Hunger striking as a protest against political injustice—as differentiated from the treatment accorded within prison—originated with the English suffragettes. Every one knows with what wonderful effect. The militant women of Europe have made the powerful government of Great Britain the laughing stock of the world. If they had accomplished nothing else, they have demonstrated that the determination and will power of the strong personality, inspired by an ideal, is more potent than the strongest government. They have demonstrated this power both in its immediate and ultimate effects. The government was forced to pass the Cat-and-Mouse Act and no English suffragette need stay in prison more than three of four days, no matter what the sentence of the Court. But the ultimate effect is still more significant. It has broken down among the English women the fetichism of the law, the belief in the sanctity of authority. Whatever else the suffragettes may achieve, they can contribute no greater or more lasting service to the cause of true progress.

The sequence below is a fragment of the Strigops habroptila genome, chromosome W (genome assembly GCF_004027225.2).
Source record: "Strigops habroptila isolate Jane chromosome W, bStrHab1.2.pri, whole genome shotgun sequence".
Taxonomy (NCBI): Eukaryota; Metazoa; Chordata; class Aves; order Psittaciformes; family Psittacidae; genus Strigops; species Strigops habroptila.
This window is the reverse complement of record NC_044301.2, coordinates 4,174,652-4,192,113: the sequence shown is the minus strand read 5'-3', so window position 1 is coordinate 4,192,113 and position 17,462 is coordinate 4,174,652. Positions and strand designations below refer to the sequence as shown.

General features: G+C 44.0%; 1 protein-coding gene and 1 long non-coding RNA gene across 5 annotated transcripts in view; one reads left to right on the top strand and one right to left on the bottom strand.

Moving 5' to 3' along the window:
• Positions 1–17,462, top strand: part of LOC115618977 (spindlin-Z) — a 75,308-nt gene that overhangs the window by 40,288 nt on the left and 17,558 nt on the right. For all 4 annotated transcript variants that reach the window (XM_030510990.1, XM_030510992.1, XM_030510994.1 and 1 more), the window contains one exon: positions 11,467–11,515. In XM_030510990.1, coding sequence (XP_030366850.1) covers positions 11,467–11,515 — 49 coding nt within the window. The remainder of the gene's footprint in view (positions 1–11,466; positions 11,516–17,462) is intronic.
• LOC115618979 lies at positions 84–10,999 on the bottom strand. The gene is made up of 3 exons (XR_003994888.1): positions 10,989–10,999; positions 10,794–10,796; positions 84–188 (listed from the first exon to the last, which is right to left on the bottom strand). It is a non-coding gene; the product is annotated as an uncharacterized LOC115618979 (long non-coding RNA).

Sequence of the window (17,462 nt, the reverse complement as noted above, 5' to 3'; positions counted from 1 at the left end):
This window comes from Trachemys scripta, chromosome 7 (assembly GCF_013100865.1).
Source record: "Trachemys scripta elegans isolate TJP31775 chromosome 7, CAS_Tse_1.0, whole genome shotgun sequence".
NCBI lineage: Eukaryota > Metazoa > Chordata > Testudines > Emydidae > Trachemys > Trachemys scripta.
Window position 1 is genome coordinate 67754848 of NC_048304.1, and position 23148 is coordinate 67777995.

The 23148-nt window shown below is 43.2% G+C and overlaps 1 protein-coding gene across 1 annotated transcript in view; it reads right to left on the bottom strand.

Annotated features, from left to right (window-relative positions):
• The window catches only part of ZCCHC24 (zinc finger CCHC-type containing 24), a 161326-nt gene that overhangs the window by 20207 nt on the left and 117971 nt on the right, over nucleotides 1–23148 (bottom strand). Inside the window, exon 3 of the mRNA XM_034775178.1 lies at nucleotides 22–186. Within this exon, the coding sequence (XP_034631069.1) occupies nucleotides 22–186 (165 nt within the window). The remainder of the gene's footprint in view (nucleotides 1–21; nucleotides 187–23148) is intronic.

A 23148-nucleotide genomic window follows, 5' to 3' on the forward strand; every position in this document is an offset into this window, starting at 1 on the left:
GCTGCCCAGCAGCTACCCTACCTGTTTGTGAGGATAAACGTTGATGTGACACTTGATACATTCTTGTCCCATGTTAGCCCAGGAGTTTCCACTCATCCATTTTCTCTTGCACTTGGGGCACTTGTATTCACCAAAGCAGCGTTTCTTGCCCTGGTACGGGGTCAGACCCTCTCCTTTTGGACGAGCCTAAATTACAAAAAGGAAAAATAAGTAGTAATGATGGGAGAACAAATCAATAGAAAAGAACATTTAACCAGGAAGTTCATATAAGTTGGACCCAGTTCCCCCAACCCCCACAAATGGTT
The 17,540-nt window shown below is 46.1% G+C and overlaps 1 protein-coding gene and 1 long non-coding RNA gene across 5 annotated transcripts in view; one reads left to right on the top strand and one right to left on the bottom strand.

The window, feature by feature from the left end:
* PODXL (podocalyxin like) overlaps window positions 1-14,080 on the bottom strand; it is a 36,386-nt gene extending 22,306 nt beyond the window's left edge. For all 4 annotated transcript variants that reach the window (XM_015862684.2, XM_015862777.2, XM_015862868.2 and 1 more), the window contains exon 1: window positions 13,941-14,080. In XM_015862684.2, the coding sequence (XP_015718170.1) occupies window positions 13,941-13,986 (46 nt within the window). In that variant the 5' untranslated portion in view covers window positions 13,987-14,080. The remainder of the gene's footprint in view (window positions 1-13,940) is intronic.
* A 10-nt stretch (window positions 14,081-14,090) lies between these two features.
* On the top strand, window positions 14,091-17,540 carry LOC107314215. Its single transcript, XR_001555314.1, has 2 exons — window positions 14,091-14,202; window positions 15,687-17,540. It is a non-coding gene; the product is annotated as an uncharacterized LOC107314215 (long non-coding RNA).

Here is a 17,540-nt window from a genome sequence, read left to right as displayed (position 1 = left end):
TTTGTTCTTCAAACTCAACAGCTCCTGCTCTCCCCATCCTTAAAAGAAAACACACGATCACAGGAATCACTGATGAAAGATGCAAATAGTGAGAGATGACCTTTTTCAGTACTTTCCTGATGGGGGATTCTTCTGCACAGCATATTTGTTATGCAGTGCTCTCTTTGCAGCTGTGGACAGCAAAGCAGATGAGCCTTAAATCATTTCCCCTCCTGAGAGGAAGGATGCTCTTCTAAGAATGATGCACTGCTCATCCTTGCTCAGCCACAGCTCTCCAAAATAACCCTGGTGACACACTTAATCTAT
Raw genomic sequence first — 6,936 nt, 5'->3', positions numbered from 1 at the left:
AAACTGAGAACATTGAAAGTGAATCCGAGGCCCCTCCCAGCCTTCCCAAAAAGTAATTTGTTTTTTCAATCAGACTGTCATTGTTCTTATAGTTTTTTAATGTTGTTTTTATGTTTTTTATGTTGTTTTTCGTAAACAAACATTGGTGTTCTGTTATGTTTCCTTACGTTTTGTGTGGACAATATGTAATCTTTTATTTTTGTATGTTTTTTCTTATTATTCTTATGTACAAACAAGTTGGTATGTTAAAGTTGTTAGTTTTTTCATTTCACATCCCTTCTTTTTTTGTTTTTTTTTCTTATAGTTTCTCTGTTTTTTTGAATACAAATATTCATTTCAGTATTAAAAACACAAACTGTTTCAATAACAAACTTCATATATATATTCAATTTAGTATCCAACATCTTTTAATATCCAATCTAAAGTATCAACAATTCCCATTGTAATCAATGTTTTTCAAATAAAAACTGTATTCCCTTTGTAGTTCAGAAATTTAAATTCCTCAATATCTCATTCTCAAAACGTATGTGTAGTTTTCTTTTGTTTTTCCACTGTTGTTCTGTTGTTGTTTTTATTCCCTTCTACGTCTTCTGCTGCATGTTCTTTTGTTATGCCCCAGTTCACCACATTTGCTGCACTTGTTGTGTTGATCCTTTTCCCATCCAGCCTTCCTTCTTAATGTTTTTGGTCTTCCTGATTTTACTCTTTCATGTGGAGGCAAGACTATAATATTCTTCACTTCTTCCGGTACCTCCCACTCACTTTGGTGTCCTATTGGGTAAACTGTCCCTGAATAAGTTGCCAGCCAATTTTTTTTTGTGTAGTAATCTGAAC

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Beck Edelsohn is the first political hunger striker in America. Only the willfully blind can fail to see the perfect justifiability and sound logic of her strike. Possessed of strong convictions and revolutionary temperament, of exceptional determination and courage, Becky refuses to compromise with the enemy. Is there any reason why any one should, except for weak considerations of personal safety and comfort? It is not given to the average to be strong and uncompromising. But Becky is not of the average. She is very exceptional—a strong personality, unusually gifted in mind and heart.